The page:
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The Crooked Scene

Gus Mather explores the gender politics of the Australian Metalcore community

Disclaimer: The following piece describes sexism, sexual assault, and sexual harassment frequently. There is also strong course language.

It was perhaps the smallest venue I had ever been in for a concert. It seems to correlate with how bone-crunching the guitar riffs are; the more they make you mosh, the less room they give you to do it in. The Worker’s Club in Fitzroy is filled to the brim with skinny, sweaty white men, a combination of those bullied in high school and those who bullied others. The headlining act, Dealer, concludes their first-ever show in Melbourne, their second live performance since forming the year before. Everyone in the room was waiting for this song, Crooked, to be performed.

“But in this dog-eat-dog world,” the singer cries out. We’re ready. There wasn’t a soul in the crowd who didn’t know the next line of the song.

“You’re still the fucking bitch!” The crowd finishes. I refrain, I’m filming the set, and I plan on showing others; I don’t want people hearing me swear.

The room erupts into a brutal mosh, but only for a moment.

“No. No. No.” He waves his fingers as the music stops suddenly. “Side to fucking side,” he demands.

He was trying to choreograph a wall of death, a common phenomenon that involves splitting the audience in half, pushing them up against the wall, and ordering them to run into the middle. The crowd obliges, and I’m squished up against the wall, phone in hand and blood on my face. I had copped a blow to the head earlier, but I wasn’t going to leave and waste the $9 I spent on the tickets.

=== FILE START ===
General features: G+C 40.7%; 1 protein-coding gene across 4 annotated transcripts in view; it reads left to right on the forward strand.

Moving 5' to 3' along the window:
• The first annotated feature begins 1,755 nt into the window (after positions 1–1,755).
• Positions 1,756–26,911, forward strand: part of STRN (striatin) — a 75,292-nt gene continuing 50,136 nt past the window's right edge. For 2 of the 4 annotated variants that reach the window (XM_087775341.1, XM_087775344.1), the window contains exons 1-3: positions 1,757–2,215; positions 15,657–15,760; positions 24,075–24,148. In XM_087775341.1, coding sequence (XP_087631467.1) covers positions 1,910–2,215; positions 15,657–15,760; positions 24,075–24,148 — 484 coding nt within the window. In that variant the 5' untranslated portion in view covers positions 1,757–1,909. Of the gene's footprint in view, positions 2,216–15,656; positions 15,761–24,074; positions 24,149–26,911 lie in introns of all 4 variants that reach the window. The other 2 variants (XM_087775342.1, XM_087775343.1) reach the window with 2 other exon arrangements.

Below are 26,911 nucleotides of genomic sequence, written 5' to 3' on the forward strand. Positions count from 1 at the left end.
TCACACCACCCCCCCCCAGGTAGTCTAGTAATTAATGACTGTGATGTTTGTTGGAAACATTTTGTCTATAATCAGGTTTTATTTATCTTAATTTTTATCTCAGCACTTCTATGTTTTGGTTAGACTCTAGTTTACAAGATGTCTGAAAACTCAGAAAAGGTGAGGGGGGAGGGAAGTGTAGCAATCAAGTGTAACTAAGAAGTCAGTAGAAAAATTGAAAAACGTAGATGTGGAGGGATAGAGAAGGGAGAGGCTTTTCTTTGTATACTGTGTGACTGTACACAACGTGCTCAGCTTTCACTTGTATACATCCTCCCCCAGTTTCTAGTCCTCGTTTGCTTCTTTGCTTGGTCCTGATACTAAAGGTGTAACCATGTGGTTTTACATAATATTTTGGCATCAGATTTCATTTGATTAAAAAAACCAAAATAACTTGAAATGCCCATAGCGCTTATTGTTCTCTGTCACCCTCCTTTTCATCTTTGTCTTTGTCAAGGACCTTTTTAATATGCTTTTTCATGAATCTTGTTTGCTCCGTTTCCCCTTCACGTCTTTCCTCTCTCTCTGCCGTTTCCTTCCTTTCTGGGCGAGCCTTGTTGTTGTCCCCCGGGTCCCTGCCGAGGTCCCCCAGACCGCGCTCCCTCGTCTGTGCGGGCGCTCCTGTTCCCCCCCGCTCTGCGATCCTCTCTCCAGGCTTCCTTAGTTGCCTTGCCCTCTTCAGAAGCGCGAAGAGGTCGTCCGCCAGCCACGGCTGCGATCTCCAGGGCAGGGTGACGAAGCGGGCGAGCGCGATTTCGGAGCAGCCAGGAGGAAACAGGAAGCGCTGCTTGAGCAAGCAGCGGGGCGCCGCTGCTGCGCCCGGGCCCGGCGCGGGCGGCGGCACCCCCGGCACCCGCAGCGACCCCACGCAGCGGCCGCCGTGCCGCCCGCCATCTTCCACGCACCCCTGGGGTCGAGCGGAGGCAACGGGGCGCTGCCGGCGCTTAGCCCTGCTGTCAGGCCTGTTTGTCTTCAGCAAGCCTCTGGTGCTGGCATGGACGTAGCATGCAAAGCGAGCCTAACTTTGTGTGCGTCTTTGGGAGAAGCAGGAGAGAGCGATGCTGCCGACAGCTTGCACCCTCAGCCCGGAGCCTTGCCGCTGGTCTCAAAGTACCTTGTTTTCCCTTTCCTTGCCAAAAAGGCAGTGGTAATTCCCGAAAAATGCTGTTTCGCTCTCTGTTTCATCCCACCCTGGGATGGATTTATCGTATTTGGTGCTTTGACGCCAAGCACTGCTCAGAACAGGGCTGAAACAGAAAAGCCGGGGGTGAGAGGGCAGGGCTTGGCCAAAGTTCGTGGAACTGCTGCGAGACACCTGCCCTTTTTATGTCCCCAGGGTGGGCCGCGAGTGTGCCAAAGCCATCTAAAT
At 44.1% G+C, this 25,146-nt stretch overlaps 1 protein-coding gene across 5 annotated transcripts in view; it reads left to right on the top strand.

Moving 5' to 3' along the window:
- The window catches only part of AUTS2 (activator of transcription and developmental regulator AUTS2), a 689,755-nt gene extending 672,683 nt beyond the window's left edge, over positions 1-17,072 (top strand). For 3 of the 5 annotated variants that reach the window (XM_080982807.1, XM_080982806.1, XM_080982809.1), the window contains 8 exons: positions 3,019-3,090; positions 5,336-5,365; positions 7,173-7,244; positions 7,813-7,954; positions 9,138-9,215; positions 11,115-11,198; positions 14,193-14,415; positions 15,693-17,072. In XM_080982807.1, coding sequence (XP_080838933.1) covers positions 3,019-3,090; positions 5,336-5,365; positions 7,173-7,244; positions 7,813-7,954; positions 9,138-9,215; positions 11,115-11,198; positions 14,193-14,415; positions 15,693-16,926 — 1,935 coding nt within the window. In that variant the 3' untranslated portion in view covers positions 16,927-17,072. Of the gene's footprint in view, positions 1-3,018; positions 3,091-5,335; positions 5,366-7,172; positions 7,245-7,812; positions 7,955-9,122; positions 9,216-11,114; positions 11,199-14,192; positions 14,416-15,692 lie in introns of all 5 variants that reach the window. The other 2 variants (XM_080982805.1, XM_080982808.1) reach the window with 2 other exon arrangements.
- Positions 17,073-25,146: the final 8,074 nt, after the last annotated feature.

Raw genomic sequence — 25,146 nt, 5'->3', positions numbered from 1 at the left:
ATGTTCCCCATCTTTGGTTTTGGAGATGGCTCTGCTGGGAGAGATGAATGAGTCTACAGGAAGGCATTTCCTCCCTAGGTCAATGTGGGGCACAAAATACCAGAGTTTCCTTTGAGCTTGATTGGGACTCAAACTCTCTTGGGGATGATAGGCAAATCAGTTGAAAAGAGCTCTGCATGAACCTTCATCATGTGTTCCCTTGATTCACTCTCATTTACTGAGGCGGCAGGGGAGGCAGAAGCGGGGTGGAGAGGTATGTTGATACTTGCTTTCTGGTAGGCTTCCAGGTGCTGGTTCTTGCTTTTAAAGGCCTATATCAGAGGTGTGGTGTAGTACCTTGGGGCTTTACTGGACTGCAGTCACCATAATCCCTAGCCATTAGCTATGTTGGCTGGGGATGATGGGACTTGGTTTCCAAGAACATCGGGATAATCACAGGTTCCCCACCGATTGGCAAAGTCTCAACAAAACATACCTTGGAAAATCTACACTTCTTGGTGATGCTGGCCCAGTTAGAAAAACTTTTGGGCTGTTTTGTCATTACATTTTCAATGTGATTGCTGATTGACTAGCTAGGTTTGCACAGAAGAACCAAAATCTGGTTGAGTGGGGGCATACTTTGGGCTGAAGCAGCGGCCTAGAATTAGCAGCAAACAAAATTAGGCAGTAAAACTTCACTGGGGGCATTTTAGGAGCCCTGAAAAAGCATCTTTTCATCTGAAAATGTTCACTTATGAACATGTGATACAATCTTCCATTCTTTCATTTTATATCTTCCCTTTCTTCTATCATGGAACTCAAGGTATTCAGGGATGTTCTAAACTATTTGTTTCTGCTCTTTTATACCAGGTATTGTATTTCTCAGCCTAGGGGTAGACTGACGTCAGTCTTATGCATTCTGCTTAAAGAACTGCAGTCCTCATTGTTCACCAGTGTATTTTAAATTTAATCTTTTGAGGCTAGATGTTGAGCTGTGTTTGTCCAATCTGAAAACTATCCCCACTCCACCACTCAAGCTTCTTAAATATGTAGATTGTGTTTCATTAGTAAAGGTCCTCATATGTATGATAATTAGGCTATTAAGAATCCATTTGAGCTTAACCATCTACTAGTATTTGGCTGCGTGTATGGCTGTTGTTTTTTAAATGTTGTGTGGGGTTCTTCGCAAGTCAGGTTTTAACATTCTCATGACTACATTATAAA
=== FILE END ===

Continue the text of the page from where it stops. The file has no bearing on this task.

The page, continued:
“To the back-stabbers,” he yells. “To the fucking snakes.” The drummer smashes the cymbals with eagerness. “But in this dog-eat-dog world,” He repeats, slower and more menacingly. The crowd is rabid with anticipation.

“You’re still the fucking bitch,” I catch myself calling out with the crowd.

The wall of death charges in and collides in the middle. Men, most of them twice my size, are swinging their arms and fists around at anything and anyone. Some of them are swinging their legs around. The atmosphere is electrifying, and I’m buzzing for the rest of the night, but something isn’t right.

The concert draws to a close. My ears are ringing as the lights come on. The spilt alcohol on the floor is sticking to my sneakers, and I have to lift my legs to exit. With the lights on and the crowd in full view, I notice how few women there are at this gig. It’s not uncommon for these concerts to be male-dominated, but the absence is striking. I’ve been to enough concerts to know that at least some women are usually in the pit. I’m oblivious to the reality of the situation. This kind of gig was not especially welcoming for women. The energy may have been electrifying for everyone there, but what’s more important is considering who wasn’t there. The physical barrier for women at a concert was not as obvious to me. I never had to worry about being grabbed, touched, and harassed. But the threat is frighteningly real.